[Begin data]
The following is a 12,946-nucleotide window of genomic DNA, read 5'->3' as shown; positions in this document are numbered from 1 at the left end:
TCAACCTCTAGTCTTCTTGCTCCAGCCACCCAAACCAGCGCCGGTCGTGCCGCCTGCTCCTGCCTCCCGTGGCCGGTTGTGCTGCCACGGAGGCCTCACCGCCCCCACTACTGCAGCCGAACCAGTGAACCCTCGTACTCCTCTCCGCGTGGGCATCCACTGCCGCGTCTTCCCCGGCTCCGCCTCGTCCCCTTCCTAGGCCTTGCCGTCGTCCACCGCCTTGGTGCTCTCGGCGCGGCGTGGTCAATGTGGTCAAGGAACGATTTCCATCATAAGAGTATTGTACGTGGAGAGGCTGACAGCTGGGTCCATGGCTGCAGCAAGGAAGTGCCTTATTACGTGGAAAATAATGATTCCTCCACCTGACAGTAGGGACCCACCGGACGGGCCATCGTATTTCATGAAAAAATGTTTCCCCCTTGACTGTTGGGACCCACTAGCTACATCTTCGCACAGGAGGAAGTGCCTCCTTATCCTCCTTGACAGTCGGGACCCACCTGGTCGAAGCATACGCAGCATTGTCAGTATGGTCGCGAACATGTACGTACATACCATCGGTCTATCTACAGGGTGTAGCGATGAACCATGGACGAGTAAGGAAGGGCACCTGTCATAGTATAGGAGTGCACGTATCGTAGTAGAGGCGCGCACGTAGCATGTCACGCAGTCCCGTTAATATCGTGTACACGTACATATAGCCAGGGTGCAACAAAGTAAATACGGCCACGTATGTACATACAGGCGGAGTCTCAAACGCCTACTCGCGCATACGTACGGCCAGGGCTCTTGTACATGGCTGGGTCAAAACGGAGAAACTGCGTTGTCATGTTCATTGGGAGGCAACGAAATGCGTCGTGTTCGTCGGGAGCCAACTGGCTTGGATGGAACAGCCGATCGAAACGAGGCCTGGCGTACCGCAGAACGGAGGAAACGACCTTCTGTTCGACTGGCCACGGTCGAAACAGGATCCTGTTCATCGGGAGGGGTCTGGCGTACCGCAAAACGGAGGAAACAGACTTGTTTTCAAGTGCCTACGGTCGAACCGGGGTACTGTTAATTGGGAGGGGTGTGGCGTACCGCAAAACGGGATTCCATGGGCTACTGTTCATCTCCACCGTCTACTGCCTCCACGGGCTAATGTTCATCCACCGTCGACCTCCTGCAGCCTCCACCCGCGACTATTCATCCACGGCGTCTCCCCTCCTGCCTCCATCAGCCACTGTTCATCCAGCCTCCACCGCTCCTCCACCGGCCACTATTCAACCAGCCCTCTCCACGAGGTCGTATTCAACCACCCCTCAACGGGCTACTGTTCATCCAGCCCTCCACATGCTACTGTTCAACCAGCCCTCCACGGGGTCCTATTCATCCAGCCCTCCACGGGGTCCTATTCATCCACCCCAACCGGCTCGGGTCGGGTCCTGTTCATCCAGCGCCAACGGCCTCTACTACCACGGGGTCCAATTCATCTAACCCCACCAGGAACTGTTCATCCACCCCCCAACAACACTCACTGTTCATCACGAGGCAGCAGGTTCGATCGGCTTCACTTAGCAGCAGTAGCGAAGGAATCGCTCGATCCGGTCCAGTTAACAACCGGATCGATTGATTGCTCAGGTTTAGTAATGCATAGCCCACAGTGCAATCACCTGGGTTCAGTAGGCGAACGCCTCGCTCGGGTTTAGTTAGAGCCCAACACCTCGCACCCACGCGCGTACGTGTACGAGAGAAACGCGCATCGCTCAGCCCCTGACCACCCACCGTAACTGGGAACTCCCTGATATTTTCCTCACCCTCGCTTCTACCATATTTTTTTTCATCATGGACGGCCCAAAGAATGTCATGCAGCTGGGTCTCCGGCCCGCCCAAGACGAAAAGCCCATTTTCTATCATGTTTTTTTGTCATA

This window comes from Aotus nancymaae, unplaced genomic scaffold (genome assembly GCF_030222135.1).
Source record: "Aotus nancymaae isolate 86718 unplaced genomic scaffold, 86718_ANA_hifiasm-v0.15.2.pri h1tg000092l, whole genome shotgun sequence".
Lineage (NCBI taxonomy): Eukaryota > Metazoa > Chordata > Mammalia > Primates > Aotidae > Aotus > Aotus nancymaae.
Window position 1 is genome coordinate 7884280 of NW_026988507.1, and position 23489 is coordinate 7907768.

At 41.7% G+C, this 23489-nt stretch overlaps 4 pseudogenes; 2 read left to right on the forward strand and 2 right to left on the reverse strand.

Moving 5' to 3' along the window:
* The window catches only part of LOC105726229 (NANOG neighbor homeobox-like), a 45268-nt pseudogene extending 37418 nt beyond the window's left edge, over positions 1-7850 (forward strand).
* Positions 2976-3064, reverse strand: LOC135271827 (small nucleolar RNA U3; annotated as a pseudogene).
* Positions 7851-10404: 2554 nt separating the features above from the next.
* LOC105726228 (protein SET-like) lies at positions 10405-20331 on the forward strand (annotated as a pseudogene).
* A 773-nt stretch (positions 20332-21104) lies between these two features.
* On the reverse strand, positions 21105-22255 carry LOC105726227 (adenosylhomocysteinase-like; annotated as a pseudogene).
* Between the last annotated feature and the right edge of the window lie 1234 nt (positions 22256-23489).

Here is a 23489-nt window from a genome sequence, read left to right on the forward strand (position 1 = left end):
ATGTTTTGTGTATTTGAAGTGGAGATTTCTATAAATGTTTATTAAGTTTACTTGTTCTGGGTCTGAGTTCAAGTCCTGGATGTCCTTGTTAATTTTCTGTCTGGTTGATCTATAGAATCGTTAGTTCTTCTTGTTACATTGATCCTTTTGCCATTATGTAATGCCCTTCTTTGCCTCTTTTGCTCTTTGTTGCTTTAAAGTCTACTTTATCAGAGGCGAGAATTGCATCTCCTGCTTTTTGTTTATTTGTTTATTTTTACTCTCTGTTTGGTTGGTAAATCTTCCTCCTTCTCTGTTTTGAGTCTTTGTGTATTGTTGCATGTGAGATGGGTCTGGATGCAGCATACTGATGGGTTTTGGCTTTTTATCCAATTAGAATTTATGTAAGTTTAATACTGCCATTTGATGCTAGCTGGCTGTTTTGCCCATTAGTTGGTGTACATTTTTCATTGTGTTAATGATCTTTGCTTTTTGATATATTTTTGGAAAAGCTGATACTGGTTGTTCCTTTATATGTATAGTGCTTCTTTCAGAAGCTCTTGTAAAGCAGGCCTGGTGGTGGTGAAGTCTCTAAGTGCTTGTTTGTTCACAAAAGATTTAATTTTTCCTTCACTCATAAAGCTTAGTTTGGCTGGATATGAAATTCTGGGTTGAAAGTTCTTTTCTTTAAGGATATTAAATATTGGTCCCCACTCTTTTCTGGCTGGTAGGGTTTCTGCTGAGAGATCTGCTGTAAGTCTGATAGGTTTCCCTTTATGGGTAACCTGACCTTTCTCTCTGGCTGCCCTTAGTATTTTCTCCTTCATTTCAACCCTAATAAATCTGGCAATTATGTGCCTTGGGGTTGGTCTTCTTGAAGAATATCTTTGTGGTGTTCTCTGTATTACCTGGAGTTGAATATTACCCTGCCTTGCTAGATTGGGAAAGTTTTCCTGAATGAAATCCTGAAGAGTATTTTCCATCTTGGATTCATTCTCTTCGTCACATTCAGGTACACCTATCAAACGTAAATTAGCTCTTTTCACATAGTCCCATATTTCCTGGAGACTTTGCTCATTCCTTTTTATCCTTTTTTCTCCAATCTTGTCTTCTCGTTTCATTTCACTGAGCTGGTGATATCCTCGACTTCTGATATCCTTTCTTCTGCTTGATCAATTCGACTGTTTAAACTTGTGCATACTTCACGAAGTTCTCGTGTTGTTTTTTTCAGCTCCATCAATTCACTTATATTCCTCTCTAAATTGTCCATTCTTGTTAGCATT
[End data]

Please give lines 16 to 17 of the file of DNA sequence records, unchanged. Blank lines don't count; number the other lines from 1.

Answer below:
Here is a 23489-nt window from a genome sequence, read left to right on the forward strand (position 1 = left end):
ATGTTTTGTGTATTTGAAGTGGAGATTTCTATAAATGTTTATTAAGTTTACTTGTTCTGGGTCTGAGTTCAAGTCCTGGATGTCCTTGTTAATTTTCTGTCTGGTTGATCTATAGAATCGTTAGTTCTTCTTGTTACATTGATCCTTTTGCCATTATGTAATGCCCTTCTTTGCCTCTTTTGCTCTTTGTTGCTTTAAAGTCTACTTTATCAGAGGCGAGAATTGCATCTCCTGCTTTTTGTTTATTTGTTTATTTTTACTCTCTGTTTGGTTGGTAAATCTTCCTCCTTCTCTGTTTTGAGTCTTTGTGTATTGTTGCATGTGAGATGGGTCTGGATGCAGCATACTGATGGGTTTTGGCTTTTTATCCAATTAGAATTTATGTAAGTTTAATACTGCCATTTGATGCTAGCTGGCTGTTTTGCCCATTAGTTGGTGTACATTTTTCATTGTGTTAATGATCTTTGCTTTTTGATATATTTTTGGAAAAGCTGATACTGGTTGTTCCTTTATATGTATAGTGCTTCTTTCAGAAGCTCTTGTAAAGCAGGCCTGGTGGTGGTGAAGTCTCTAAGTGCTTGTTTGTTCACAAAAGATTTAATTTTTCCTTCACTCATAAAGCTTAGTTTGGCTGGATATGAAATTCTGGGTTGAAAGTTCTTTTCTTTAAGGATATTAAATATTGGTCCCCACTCTTTTCTGGCTGGTAGGGTTTCTGCTGAGAGATCTGCTGTAAGTCTGATAGGTTTCCCTTTATGGGTAACCTGACCTTTCTCTCTGGCTGCCCTTAGTATTTTCTCCTTCATTTCAACCCTAATAAATCTGGCAATTATGTGCCTTGGGGTTGGTCTTCTTGAAGAATATCTTTGTGGTGTTCTCTGTATTACCTGGAGTTGAATATTACCCTGCCTTGCTAGATTGGGAAAGTTTTCCTGAATGAAATCCTGAAGAGTATTTTCCATCTTGGATTCATTCTCTTCGTCACATTCAGGTACACCTATCAAACGTAAATTAGCTCTTTTCACATAGTCCCATATTTCCTGGAGACTTTGCTCATTCCTTTTTATCCTTTTTTCTCCAATCTTGTCTTCTCGTTTCATTTCACTGAGCTGGTGATATCCTCGACTTCTGATATCCTTTCTTCTGCTTGATCAATTCGACTGTTTAAACTTGTGCATACTTCACGAAGTTCTCGTGTTGTTTTTTTCAGCTCCATCAATTCACTTATATTCCTCTCTAAATTGTCCATTCTTGTTAGCATT